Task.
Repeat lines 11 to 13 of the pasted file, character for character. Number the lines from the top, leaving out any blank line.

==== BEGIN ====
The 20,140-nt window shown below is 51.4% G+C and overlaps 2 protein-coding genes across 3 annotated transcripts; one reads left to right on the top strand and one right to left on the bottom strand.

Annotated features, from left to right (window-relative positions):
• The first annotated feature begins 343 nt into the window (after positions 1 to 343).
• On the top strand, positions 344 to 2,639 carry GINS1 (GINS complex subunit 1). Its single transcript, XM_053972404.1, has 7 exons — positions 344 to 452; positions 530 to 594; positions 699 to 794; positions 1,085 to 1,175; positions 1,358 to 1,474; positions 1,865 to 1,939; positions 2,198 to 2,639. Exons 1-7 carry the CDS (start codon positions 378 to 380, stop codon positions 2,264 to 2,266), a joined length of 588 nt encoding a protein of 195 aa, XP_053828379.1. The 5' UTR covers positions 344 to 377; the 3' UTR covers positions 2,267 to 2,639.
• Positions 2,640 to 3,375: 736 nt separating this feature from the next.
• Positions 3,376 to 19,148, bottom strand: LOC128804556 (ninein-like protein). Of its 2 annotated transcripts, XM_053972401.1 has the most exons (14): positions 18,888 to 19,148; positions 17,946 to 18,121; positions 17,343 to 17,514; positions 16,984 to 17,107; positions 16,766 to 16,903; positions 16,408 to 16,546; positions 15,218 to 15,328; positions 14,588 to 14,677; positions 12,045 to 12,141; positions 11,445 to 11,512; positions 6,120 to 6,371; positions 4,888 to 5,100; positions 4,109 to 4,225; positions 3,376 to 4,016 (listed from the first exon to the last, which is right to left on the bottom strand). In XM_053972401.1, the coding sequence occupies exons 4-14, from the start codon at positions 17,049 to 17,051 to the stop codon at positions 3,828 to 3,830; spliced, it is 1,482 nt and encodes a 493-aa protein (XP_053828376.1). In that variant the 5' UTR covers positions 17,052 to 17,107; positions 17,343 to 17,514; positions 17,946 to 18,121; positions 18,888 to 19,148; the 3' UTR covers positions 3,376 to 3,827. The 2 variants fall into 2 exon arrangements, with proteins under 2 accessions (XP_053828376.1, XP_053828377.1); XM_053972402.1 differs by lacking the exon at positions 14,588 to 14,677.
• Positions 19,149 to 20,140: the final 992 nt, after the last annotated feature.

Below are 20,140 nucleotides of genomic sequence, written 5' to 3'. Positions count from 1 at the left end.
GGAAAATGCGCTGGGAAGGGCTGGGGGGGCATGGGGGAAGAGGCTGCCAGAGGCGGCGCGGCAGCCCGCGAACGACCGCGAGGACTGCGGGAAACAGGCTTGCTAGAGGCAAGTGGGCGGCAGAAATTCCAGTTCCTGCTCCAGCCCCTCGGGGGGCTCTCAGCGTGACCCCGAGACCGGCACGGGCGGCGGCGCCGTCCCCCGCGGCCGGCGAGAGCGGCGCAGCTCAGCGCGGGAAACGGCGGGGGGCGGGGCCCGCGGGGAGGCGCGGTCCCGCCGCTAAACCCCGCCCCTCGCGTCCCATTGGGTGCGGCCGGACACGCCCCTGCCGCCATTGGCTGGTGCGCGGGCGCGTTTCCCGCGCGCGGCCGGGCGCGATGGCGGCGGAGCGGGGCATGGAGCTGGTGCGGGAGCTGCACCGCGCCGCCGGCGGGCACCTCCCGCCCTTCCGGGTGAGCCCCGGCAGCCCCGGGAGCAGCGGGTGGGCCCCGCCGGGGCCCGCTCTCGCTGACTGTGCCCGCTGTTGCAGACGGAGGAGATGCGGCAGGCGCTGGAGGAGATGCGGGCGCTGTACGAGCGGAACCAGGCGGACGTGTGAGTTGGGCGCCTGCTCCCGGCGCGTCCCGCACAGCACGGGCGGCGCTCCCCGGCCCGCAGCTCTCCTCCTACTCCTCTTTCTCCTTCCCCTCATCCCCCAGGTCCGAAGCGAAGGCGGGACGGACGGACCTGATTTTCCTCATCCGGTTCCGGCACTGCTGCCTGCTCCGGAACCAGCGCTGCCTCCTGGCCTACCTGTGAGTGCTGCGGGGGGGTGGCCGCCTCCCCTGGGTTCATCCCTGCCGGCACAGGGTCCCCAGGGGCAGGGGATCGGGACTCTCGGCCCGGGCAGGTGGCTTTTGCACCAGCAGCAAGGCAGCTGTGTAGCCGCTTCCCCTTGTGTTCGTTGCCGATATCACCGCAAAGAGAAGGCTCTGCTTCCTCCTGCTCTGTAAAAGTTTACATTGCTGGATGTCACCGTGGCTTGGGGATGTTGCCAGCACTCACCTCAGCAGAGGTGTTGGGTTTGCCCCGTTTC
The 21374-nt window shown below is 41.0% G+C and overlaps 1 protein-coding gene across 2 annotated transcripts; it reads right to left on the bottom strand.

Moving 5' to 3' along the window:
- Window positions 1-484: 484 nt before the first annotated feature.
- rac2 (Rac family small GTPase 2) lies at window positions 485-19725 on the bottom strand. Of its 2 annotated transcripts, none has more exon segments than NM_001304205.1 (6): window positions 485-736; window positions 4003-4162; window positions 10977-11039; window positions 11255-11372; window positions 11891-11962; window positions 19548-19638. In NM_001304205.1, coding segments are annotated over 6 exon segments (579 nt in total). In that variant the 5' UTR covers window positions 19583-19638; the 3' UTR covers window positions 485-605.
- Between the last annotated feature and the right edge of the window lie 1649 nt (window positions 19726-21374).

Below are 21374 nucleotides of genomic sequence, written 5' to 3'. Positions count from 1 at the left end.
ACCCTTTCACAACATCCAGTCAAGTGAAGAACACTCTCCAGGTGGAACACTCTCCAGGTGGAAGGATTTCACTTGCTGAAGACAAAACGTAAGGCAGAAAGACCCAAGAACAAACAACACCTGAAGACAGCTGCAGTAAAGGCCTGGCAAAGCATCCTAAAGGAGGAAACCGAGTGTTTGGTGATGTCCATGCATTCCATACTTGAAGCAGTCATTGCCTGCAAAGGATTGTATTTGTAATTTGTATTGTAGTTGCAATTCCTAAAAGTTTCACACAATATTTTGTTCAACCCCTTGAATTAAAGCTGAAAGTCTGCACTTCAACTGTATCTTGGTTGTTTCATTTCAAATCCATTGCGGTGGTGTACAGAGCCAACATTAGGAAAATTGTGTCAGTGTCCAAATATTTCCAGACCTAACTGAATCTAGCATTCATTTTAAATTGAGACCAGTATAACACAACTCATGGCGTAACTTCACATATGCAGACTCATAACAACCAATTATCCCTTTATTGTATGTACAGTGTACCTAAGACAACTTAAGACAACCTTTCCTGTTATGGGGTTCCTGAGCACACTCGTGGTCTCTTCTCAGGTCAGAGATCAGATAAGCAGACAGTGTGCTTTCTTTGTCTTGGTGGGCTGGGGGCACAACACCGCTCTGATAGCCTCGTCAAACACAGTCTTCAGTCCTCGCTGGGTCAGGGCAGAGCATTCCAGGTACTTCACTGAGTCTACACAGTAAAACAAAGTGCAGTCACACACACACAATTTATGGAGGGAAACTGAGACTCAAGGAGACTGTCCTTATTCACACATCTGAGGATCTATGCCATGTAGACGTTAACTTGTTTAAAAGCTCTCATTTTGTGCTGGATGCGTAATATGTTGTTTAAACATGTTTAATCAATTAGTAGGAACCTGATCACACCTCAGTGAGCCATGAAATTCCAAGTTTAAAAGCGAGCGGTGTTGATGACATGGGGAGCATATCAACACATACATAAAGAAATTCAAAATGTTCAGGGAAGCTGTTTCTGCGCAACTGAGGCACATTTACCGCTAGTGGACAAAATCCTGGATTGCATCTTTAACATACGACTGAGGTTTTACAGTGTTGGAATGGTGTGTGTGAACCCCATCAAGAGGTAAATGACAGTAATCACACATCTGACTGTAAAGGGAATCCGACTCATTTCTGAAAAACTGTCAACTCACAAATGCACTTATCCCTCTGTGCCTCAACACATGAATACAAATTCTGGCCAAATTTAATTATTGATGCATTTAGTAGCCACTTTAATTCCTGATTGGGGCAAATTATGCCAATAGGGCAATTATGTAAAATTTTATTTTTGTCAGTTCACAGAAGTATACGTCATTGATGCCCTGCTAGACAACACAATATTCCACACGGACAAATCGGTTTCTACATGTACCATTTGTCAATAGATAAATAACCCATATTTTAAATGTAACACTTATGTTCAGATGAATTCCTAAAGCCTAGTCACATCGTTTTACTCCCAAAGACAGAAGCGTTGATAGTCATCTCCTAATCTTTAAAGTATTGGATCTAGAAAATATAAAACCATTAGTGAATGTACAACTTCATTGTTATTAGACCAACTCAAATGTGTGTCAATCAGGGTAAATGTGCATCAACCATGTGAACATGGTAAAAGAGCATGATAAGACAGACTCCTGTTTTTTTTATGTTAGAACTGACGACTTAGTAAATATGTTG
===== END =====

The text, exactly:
Moving 5' to 3' along the window:
- Window positions 1-484: 484 nt before the first annotated feature.
- rac2 (Rac family small GTPase 2) lies at window positions 485-19725 on the bottom strand. Of its 2 annotated transcripts, none has more exon segments than NM_001304205.1 (6): window positions 485-736; window positions 4003-4162; window positions 10977-11039; window positions 11255-11372; window positions 11891-11962; window positions 19548-19638. In NM_001304205.1, coding segments are annotated over 6 exon segments (579 nt in total). In that variant the 5' UTR covers window positions 19583-19638; the 3' UTR covers window positions 485-605.